In a desperate bid to demonstrate everyone is contributing to Bernie’s new favourite song, “The show must go on”, we are continually presented with bright ideas of how Formula One can be made more attractive to viewers.
However, the show needs to do more than ‘just go on’, if it is to halt the decline in race attendances and those watching the sport on TV.
The resulting push for ‘showtime’ innovation gave us double points at the season finale – the 2014 Abu Dhabi GP – yet having been proven ‘not such a popular bright idea’, this has been dropped for 2015.
Sprinklers randomly turning races from dry to wet, standing restarts following the safety car, a twin engine Formula, allowing the teams to decide which pair of dry compound tyres they run (we quite liked that), getting FOM on twitter and a new website…. Have all been solutions proposed to save Formula One from the terminal decline it appears to find itself in.
Speaking on SKY sport’s ‘the F1 show’, Claire William’s has suggested moving the European races back later in the day may garner a greater TV audience. When asked whether reducing the length of the race would help, Williams replied: “You could cut the two-hour race [limit] to an hour, it doesn’t necessarily mean it’ll bring about change. I think it’s more important when we’re broadcasting our races.”
“The way that society is now people want to spend time with the family and doing something together, and actually giving up your whole Sunday, which you have to do to watch a Formula 1 race, completely clobbers your whole day.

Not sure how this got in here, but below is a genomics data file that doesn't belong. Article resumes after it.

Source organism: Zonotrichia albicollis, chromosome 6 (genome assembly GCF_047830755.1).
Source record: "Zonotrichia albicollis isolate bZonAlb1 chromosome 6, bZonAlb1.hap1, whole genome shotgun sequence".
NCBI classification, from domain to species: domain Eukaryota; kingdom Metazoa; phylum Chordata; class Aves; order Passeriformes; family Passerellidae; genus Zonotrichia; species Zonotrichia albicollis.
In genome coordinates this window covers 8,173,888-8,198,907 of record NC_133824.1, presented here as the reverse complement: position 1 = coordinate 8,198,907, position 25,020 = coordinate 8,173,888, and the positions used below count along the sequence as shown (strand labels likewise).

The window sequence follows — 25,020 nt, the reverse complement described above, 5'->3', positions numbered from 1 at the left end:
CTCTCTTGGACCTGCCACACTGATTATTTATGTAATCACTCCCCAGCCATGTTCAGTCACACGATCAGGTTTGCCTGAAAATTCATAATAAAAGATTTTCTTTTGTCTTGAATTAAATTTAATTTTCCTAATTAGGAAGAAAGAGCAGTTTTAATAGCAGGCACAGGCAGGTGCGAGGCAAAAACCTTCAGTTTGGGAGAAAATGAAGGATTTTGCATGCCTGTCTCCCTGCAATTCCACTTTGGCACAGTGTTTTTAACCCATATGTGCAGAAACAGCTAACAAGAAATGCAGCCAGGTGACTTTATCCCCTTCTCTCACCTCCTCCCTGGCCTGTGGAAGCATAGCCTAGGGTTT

“If we moved it to later on in the afternoon, you go out, you do your day with your family, you come home and watch the grand prix at 4pm or 5pm in the afternoon. Those kind of considerations are the questions to ask first.”
This may indeed have an effect on those who are prepared to cough up for pay-per-view, but the reality in the UK is around half the races are broadcast live on free to air anyway.
However, as with much of the output from the ‘F1 school of bright ideas’, this latest proposal which would see European races starting later in the day has failed to consider an important factor – Sunset Time.
Since the FIA panel of experts reported on the Jules Bianchi crash, the World Motorsport Council have ratified a regulation that forces all F1 races to be scheduled to start at least four hours before local sunset time.
Currently the Spanish GP begins at 2pm CET (1pm GMT). Sunset in Barcelona on the day of this year’s race is at 8:58pm local time. This would require a start time of 5pm CET (4pm GMT).
Similarly in Italy, the race will be held September 6th 2015 and sunset local time is 7:58pm. This would require a start time of 4pm CET (3pm GMT).
Belgium start times would be the same as in Italy, and Monaco would mirror Barcelona.
In the UK, 3 and 4pm starts hardly achieve the goal Claire Williams sets out – where the family is returning from a day out and switches on the big Formula One event, whilst preparing for dinner.
It is highly unlikely the FIA will rescind the regulations which state the start must be four hours earlier than sunset, due to the grave circumstances surrounding this rule’s incorporation.
Lights could be fitted at the circuits affected, but then the expense of doing this has to be paid for by someone.
Further, will such late finishes see fans opting out of travelling to certain GP events, because they will be forced to take the following day off work if their journey home is more than a few hours.
IndyCar run many of their races at similar times to the current F1 GP’s. 9 of the 17 races for 2015 begin at 3:30pm local time or earlier.
Of course this wheeze is aimed to facilitate better the European TV audience which at present is a substantial proportion of the total worldwide ‘box watchers’.
Yet, do you think Formula One shown late afternoon or in the early evening (worry not about the matter of times zones etc for now) would be better for you as a fan of the sport.